How to deliver apprenticeships as an employer-provider
When it comes to apprenticeships, employers are in the driving seat.
The new apprenticeship standards are short, slick and flexible enough to apply to a massive range of companies. Best of all, individual businesses can adapt them even further so that apprentices learn to work their way.
But designing standards isn't the only way employers can get involved in delivering apprenticeships.
If businesses really want to take the wheel of their workplace training, they need to become an employer-provider. That means delivering apprenticeships directly to their staff: taking control of learning, assessment, quality and end-point assessment. It might sound like a big undertaking, but if you're a levy-paying employer, it's one of the best ways to maximise your cash. Some companies, like Siemens, have already set up as employer-providers. If you get a taste for it, you can even apply to become a main provider and deliver apprenticeships to other companies.
Let's put on the brakes, though, and see exactly what's involved in delivering apprenticeships as an employer-provider.
You don't have to design your own standard unless the exact apprenticeship you want to deliver doesn't exist yet. Take a look at the list of existing standards, and if yours is available, just download the standard and assessment plan. Then you can build a delivery plan for the entire apprenticeship, focusing on the knowledge, skills and behaviours that your ideal team member will exhibit.
Whether you want to upskill your existing staff or recruit new apprentices, you'll need to sign an apprenticeship agreement and a commitment statement with each of them. The agreement sets out the employment arrangements, while the commitment statement outlines the expectations of the learner and the employer-provider. These are auditable documents, so make sure they're stored safely – a reliable eportfolio can help you keep track of them.
Training & learning
Now we're getting in to fifth gear. Apprenticeships are all about learning, both on- and off-the-job, so make sure you have engaging ways to train your staff. Some of the standards recommend particular assessment methods, so we'd recommend you start there. You can use multimedia evidence to prove competencies, quizzes to show knowledge, and LOADS more – especially if you use an interactive VLE. This is your chance to get creative!
That's on-the-job covered – so what about off-the-job? All apprentices have to spend 20% of their rostered hours learning off-the-job – so think about what activities would bring the most value to your learner and your business. It can be mentoring, shadowing, personal development, industry visits – think outside the box! Just make sure that all off-the-job training is recorded and measured.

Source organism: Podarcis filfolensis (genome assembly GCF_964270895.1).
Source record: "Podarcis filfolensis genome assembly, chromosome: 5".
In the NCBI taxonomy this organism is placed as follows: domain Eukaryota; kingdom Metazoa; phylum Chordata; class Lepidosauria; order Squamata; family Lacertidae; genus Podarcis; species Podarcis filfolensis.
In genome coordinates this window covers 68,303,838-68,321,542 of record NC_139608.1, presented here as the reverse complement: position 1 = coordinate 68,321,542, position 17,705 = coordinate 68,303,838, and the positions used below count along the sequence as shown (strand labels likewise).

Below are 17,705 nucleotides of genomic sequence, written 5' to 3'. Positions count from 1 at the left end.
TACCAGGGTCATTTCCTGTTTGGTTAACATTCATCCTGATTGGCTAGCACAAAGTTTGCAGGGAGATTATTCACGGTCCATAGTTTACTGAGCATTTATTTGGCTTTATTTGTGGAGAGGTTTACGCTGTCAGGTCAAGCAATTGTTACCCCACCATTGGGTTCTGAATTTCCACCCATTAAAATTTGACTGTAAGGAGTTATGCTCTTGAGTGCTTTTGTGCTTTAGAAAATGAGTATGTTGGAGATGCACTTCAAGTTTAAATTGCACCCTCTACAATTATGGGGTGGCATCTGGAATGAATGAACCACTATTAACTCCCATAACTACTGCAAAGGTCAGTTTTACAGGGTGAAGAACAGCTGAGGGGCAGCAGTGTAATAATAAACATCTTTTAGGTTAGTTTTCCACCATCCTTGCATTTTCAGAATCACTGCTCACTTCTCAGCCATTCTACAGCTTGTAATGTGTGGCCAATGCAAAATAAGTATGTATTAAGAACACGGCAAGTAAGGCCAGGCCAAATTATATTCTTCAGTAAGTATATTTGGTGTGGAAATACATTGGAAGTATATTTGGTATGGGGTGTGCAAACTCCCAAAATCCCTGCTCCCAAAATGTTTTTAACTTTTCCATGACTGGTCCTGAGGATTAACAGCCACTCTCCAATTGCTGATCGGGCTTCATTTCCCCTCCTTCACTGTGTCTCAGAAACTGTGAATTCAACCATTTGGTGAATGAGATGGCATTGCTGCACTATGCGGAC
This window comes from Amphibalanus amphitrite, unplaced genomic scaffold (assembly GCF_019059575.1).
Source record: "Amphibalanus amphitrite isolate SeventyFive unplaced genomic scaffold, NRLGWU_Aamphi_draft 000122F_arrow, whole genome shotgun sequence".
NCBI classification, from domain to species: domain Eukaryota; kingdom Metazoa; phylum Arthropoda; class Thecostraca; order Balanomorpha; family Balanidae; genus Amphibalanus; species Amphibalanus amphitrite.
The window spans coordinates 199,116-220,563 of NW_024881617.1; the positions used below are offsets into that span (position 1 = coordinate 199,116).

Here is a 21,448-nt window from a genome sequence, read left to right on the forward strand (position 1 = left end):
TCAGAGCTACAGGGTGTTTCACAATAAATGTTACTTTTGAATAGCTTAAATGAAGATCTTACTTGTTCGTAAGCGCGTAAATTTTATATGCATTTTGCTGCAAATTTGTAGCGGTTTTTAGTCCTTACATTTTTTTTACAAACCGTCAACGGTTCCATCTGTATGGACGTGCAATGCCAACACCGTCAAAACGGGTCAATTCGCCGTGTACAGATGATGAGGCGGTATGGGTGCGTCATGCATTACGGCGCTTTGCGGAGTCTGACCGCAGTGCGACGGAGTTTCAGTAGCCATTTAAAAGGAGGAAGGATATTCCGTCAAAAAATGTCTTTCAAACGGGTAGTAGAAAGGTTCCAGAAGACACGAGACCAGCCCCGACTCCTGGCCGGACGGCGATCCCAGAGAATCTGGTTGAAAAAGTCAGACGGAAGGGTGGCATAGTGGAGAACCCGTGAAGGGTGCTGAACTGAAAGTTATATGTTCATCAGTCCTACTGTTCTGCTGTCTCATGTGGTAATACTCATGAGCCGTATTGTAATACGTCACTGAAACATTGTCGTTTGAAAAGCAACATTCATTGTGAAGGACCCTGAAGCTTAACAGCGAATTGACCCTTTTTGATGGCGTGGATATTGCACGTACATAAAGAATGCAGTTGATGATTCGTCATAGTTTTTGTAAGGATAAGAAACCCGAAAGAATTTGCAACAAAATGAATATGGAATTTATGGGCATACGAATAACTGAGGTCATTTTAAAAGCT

We've mentioned audits, measuring and tracking – which are all really important for maintaining quality. But to be sure you've got all the information you need – especially when you're just buckling up – use technology. An eportfolio with an extensive reporting suite makes it easy to monitor learner progress, check achievement rates and track off-the-job training. It also means when Ofsted come calling, you'll have all the data you need at your fingertips.
Gateway & EPA
You've reached your destination: the end-point assessment. The EPA format is outlined in the standard, so make sure your staff know what they'll be up against: it could be a portfolio of evidence, an exam, a presentation, or something else entirely. Both the learner and the employer-provider should agree when it's time to take the EPA – so make sure your learner is ready before you put them forward. Raring to go? You can't assess your own EPA, so partner up with an established EPA organisation and help your staff coast through their qualification.
Now we've given you the basics of what's involved in becoming an employer-provider, it's time to dig a little deeper. After all, if you want to impress Ofsted, you'll need to speak their language. Download our A-Z of apprenticeships to get 26 fast facts about apprenticeship delivery.
This article includes research and opinion sourced by OneFile at the time of publication. Things may have changed since then,
so this research is to be used at the reader's discretion. OneFile is not liable for any action taken based on this research.